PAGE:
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July 13, 2023

To: Labour Force Observers

From: Tingting Zhang

Date: July 13, 2023

Re: Let’s Embrace a Golden Age for Career Guidance

As digital technology and the green transition sweep through Canada’s labour market, career navigation becomes increasingly complex and increasingly important to help both employed and unemployed people.

This makes the availability and quality of career guidance services, which aim to help individuals transition from education to work, unemployment to work, or manage their careers, ever more vital.

For example, about one in five Canadians work in jobs that were at high risk from automation three years ago, even before the advent of artificial intelligence, which is leading to further significant changes. Many employers in finance and manufacturing (64 percent and 71 percent respectively) in several countries, including those in Canada, are addressing their skills needs primarily through retraining and upskilling existing employees, according to a recent OECD survey of employers and workers. In addition, 3.1 million Canadian jobs (15 percent of the labour force) will be disrupted in the next decade as Canada transitions toward a net-zero economy, affecting the demand for skills.

And the lack of information about alternative employment opportunities and barriers to labour mobility or job-related training can lead to skills mismatches in the labour market, according to one C.D. Howe Institute paper. Using career guidance services can help prevent or reduce these mismatches.

However, Canada has the lowest use of adult career guidance services, according to an OECD international survey of Career Guidance for Adults. Only 19 percent of Canadian adults used career guidance services over the past five years, just half the average across 10 participating countries in the survey.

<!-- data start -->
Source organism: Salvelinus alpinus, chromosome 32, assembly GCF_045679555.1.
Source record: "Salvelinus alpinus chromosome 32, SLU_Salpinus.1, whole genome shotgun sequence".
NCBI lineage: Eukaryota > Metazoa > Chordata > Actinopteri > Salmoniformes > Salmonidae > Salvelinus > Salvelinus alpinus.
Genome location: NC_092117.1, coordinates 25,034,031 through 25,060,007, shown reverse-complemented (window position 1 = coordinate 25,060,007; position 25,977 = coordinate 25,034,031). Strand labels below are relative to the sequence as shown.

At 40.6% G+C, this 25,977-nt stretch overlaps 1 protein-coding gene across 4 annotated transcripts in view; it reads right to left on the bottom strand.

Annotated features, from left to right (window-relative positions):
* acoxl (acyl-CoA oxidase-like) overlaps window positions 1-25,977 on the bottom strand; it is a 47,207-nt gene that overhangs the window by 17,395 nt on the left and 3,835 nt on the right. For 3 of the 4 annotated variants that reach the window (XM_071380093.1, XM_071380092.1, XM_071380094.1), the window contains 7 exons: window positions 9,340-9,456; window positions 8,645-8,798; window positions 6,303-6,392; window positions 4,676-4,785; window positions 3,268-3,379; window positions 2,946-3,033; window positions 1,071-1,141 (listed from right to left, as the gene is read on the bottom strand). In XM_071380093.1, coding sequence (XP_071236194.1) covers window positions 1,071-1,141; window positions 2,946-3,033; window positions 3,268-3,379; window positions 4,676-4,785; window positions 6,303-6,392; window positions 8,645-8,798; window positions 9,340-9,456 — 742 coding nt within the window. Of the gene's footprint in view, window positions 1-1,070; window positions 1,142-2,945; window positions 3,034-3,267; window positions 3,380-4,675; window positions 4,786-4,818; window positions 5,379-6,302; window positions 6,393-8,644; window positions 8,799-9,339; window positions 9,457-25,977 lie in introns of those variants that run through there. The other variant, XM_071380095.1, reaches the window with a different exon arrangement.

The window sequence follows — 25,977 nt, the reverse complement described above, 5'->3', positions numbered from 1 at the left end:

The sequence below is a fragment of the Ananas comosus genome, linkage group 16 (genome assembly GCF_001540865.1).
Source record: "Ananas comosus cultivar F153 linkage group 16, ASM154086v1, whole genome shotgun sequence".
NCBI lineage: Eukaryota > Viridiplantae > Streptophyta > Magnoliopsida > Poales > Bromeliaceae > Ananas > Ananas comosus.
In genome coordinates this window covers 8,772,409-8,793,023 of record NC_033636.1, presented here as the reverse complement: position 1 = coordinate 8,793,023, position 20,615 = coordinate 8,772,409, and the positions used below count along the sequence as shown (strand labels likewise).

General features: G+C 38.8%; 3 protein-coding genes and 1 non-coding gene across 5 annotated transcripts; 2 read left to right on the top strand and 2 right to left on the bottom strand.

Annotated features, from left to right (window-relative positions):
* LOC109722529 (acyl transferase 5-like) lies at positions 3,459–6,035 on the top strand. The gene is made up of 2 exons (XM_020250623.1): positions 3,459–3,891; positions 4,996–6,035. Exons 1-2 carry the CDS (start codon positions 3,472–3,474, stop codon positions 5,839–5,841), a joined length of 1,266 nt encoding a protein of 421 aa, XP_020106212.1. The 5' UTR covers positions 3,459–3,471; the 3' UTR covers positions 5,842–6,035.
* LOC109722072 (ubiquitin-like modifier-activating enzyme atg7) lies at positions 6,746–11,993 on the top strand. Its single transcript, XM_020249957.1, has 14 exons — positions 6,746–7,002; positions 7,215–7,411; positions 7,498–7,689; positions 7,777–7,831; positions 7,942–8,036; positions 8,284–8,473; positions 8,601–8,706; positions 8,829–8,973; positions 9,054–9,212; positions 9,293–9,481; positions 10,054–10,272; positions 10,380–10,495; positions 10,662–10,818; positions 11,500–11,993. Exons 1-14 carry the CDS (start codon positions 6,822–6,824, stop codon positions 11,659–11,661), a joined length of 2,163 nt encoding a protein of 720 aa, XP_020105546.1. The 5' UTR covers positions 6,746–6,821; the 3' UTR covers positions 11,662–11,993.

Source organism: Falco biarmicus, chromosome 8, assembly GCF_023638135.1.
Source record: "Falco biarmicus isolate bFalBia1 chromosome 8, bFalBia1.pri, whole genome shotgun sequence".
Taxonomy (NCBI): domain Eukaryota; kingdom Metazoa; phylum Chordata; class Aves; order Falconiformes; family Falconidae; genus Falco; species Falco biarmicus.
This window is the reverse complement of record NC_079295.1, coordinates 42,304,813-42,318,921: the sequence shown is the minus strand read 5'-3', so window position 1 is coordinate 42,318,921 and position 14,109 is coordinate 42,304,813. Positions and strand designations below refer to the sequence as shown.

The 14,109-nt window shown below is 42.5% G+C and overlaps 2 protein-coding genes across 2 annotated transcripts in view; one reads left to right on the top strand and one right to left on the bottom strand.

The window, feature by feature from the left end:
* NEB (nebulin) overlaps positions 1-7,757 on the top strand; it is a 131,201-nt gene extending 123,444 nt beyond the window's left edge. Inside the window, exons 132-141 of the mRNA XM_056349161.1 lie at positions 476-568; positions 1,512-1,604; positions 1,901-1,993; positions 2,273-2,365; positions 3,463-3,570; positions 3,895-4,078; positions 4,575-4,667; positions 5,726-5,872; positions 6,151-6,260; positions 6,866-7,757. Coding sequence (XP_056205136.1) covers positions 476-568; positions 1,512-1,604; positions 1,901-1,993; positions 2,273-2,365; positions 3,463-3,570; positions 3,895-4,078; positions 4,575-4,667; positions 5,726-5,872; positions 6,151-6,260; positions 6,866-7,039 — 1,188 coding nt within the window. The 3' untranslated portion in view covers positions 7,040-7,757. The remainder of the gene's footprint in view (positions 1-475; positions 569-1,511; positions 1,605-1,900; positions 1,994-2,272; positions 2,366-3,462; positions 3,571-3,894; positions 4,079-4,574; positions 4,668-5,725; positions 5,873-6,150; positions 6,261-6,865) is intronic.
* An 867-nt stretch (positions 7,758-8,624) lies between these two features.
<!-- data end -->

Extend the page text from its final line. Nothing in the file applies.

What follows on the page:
Canadian adults who are less likely to use career guidance services are:

  • The employed compared to the unemployed;
  • Those who perceive their labour market positions to be vulnerable;
  • Women, low-educated adults, older adults, and those who live in rural areas;

Conversely, those concerned about their career prospects in other countries were more proactive in seeking guidance services. In addition, Canadian adults are less likely – 27 percent versus 40 percent – than their international peers to seek professional advice when they want to progress in their current job.

Lack of awareness, motivation, and time, are among reasons for lower uptake of career guidance, with the time commitment cited as the more significant obstacle for Canadian workers.

Meanwhile, career guidance options for the Canadian working-age population are limited, in large part because government-run counselling has historically targeted unemployed people.

Beyond raising awareness about the utility of career guidance, Canadian governments need to devise means to actively reach out to vulnerable adults in their communities and workplaces. Initiatives in Australia and the Netherlands offer good international examples of how this can work.

To increase guidance uptake, career services need to become more flexible and compatible with work and family responsibilities to address barriers related to lack of time.

Qualified career guidance professionals are also crucial. They provide information about job vacancies, work search strategies, and skills assessments. Increasing and standardizing professionalization should become a priority.

At the same time, workers and counsellors need better and more timely reliable labour market information. Statistics Canada’s Labour Force Survey provides monthly information on the supply side, but current data on wages, job vacancies, and skills and education requirements is lacking. In addition, having access to regional labour market information is critical. For example, some regions of Southwestern Ontario, like Windsor, London, and Hamilton, provide a broad range of resources and have adopted a tool that provides better local labour market information for job seekers and employers. Users can easily access services such as job boards, career explorer, sector maps, and skills demand reports. Similar innovations should be introduced across the country.

Career guidance services serve as a compass to workers in the job market. Improving their use to help Canadian workers navigate their careers is critical for economic development, especially in an era when demographics are shrinking the labour force.

Tingting Zhang is a Junior Policy Analyst at the C.D. Howe Institute.

To send a comment or leave feedback, email us at blog@cdhowe.org.

The views expressed here are those of the author. The C.D. Howe Institute does not take corporate positions on policy matters.